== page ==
(It all started with a rickshaw...)
During my first trip to India, I wandered huge markets and tiny streets, awed by the wares for sale and the folks selling them. Seemingly, there’s not an inch where something isn’t being made, bought or sold. The vibe is electric, addictive even.
When picturing India, decadent ornamentation, carved wood and kaleidoscopic textiles spring to mind. But step beyond the tourist markets and there are utilitarian objects, humble yet striking, beautiful in form and function. In stall after stall, one person sells raw copper, another forges it and finally a shopkeeper sells copper products. Full cycles of manufacturing, distribution and commerce are evident everywhere. Turn left, you’re in the marble district; turn right, stainless steel. And of course, there is fabric around every bend.
A rickshaw driver named Sajid Hussain picked us up from the Udaipur airport. It was our first day in India...
We were jet-lagged but eager to get going. We dropped our bags at our hotel, and decided to explore with Sajid for a few hours. By day’s end, having decided he was nice enough, spoke decent English and had an endearing (and unheard of) No Horn Honking policy, we decided to reconvene with him the next morning.
One day led to the next, and by the end of our stay in Udaipur, we’d spent a week rumbling around in Sajid’s tuk-tuk, met his family, ate at his house, exchanged WhatsApp numbers with his kids.
The greatest reward of travel is to be able to experience everyday things as if for the first time.
— Bill Bryson
Before I even left, I knew I'd return. The trip reinvigorated my obsession with travel, and reminded me of the indelible joys of meeting new people. I knew my bags would be teaming with souvenirs. I did not expect to come home with incredible relationships that would transcend miles and time zones and ultimately pull me back to the Subcontinent even sooner than I’d imagined.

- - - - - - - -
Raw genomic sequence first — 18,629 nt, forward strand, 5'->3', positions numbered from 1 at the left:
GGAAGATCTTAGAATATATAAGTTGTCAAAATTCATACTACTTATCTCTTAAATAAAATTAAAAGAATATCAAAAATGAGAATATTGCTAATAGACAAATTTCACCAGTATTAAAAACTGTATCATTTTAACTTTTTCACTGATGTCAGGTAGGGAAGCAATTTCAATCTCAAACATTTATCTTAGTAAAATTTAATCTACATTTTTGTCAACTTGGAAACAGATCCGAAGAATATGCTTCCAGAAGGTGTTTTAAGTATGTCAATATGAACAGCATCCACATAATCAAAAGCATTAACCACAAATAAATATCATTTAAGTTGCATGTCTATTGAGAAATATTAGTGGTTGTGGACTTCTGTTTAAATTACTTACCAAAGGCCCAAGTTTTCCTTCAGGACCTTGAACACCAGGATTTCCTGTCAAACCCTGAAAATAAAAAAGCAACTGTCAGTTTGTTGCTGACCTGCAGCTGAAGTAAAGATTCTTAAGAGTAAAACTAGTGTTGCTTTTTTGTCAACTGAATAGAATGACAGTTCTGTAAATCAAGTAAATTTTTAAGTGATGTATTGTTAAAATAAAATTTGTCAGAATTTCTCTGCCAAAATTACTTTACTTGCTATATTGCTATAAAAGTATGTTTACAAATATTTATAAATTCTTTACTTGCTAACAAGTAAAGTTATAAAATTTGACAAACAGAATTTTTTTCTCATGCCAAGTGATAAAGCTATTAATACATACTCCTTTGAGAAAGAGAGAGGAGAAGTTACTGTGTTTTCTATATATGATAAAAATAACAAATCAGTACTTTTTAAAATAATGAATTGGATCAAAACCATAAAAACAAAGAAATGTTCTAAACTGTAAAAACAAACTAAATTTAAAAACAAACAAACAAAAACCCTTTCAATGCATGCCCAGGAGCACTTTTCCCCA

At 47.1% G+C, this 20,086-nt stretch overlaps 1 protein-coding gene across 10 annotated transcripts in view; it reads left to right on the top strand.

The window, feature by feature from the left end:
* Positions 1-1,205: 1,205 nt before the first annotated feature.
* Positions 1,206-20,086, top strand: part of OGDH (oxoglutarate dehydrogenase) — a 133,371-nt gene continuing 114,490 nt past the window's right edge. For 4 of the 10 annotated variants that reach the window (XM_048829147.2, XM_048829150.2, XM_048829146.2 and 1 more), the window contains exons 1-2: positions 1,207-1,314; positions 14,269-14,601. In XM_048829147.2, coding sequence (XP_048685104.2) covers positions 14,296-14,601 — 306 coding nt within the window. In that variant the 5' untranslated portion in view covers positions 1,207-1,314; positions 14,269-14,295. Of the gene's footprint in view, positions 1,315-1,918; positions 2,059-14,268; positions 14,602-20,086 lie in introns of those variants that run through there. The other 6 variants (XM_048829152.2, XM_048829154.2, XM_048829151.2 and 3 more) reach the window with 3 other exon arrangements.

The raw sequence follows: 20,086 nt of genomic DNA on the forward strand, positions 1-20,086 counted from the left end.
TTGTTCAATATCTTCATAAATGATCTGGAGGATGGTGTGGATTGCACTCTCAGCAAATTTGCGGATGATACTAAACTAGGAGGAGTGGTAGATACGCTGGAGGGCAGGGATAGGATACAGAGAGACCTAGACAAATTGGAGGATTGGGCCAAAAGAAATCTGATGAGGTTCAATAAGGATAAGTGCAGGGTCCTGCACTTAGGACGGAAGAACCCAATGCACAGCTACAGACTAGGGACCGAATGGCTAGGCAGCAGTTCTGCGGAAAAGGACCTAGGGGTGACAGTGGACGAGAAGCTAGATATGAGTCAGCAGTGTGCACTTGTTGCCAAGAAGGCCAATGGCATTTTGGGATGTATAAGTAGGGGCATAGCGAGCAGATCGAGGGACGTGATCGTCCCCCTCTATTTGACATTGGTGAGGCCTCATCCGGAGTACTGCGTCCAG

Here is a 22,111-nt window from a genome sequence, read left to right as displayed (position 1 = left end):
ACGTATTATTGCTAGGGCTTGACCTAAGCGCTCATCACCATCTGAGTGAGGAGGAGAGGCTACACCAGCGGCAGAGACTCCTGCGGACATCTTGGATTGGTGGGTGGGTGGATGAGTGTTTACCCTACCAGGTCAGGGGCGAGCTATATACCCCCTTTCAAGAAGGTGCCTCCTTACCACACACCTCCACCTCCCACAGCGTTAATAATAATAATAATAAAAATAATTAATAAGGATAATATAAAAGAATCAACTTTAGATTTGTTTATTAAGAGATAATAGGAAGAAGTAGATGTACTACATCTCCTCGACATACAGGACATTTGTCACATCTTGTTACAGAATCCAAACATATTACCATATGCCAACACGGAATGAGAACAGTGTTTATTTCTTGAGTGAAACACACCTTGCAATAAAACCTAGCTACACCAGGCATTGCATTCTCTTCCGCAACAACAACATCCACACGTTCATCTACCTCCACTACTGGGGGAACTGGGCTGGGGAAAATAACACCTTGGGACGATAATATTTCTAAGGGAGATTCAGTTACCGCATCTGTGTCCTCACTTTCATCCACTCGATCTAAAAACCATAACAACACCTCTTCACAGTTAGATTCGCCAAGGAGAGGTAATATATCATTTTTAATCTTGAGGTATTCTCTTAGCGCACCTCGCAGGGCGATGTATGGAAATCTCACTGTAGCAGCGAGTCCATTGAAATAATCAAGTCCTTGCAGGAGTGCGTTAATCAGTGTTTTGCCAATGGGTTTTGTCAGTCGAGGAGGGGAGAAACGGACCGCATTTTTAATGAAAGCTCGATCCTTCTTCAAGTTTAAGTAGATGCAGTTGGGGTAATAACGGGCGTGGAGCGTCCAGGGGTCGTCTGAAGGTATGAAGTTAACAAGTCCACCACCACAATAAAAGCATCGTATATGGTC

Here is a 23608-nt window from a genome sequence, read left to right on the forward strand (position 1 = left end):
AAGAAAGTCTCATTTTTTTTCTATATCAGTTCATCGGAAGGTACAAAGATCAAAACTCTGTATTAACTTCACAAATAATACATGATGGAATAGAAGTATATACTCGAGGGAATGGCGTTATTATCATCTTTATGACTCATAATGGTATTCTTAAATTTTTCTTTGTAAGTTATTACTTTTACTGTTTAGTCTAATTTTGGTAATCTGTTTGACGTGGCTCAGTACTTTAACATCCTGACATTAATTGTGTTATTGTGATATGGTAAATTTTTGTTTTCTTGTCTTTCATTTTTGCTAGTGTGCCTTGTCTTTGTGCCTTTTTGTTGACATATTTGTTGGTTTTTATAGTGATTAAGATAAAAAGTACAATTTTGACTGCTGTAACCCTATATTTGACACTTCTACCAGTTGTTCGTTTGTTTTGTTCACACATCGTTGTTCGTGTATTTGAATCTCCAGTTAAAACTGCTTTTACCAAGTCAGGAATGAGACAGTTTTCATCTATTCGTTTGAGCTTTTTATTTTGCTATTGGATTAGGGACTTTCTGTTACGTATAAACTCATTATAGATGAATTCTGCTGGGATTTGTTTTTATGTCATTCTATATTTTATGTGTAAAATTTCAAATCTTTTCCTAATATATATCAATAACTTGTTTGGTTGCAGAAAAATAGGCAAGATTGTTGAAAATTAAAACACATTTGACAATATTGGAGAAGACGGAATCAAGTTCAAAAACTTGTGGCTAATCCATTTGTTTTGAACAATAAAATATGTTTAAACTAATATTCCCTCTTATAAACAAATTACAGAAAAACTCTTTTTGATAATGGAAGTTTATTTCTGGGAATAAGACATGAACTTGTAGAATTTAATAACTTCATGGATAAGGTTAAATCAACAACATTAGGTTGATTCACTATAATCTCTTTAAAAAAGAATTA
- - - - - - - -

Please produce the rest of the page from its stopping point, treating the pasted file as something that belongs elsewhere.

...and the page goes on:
A few months later, Sajid’s cranky old rickshaw had broken down beyond repair. We discussed his options and the economic peril that a blown engine can cause a hardworking family in India. Should they downsize to a 2-room flat? Pull Sammer and Shifa from school? Could he and Shabnam host travelers or offer cooking classes? None of this was feasible. What could I do? I could offer a month’s rent ($87 USD), I could start a GoFundMe campaign to buy a used rickshaw ($2500 USD). But wait, I could also open a shop of my own – a long-festering dream – source products from India, and employ Sajid as a buyer! With shockingly little more thought, I bought a ticket to Udaipur, secured a lease at Bow Market and set to work on my proverbial shingle.
"The most difficult part of any endeavor is taking the first step, making the first decision."
— Robyn Davidson
The first iteration of Abroad Modern is a love letter to the backstreets of Rajasthan and a testament to my cherished relationship with Sajid's family. It's a jumping off point for more travel, more appreciation of other cultures and with hope and hard work, many more mutually nourishing relationships all over the globe. Where will Abroad Modern go next? I'm not sure, but I'll send you a postcard!